Monday, January 19, 2015

Criminals control the survival chances of the Ganges river dolphin in India

We wrote previously about the use of the mosquito nets. Many of the fishermen have opted not to continue to use these because they understand the effects (no more fish). While many of these people have opted out, some still continue.

Blue mosquito nets used for fishing the rivers in the Sundarbans, Bangladesh (Photo: JLewis, TDRF)

These for the most part are doing the work under the strong arms of mafia that control the water use in the region. Nets are given to these fishermen, on “loan” or other types of
Tiny mesh size of the mosquito netting used to make fishing traps and 
nets (Photo: JLewis, TDRF)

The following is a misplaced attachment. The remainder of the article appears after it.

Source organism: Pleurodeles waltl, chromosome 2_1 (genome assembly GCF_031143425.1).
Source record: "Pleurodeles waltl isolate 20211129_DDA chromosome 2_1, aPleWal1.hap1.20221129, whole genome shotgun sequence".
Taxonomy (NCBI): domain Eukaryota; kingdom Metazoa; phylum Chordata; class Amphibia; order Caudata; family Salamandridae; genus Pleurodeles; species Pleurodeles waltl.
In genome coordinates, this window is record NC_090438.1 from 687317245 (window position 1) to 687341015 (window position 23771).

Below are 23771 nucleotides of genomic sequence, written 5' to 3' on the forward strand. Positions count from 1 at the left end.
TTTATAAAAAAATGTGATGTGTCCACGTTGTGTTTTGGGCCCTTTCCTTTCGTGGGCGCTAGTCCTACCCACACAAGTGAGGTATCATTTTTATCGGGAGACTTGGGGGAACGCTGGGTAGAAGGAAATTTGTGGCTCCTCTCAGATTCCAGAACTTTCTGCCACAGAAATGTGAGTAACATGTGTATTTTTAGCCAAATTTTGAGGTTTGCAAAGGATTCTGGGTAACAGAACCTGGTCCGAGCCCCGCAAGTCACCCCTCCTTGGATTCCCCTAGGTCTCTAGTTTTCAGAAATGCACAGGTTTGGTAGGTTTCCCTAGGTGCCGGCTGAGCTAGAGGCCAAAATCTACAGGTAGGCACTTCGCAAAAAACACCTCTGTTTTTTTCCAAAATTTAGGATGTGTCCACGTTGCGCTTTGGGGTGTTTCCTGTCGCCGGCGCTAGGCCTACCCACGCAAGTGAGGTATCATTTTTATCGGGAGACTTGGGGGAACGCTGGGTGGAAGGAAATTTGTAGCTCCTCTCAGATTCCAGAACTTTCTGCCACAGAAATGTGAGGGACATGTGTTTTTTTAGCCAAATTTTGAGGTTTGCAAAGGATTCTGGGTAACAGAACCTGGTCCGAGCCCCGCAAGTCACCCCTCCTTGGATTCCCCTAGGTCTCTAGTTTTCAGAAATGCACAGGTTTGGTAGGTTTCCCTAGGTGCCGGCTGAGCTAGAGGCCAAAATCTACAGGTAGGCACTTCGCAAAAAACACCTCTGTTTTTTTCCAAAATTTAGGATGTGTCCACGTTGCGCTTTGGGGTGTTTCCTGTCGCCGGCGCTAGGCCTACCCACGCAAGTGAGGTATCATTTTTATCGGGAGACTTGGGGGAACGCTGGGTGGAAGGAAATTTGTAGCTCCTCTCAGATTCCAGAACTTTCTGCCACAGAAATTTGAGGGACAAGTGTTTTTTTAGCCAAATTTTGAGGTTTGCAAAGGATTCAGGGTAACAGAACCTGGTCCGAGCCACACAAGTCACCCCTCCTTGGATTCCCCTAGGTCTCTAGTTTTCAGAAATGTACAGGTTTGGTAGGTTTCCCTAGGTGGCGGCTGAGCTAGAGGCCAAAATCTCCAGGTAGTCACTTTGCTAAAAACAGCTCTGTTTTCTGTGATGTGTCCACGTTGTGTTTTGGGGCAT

support, creating a situation where they then owe the mafia bosses in ways that cannot be paid back easily. In return, the fishermen are required to give a cut of either money made from the fish captured or even part of the catch. We have interviewed these fishermen and learned that all are regularly threated and beaten to control this activity. It is a serious human rights problem. And sadly, the local authorities are turning their eyes away from it (they are on “the pay roll”). This part of India could be best described as still sort of like the wild west (United States reference). In this situation, having law and order as we know it today is very hard to establish and to maintain.

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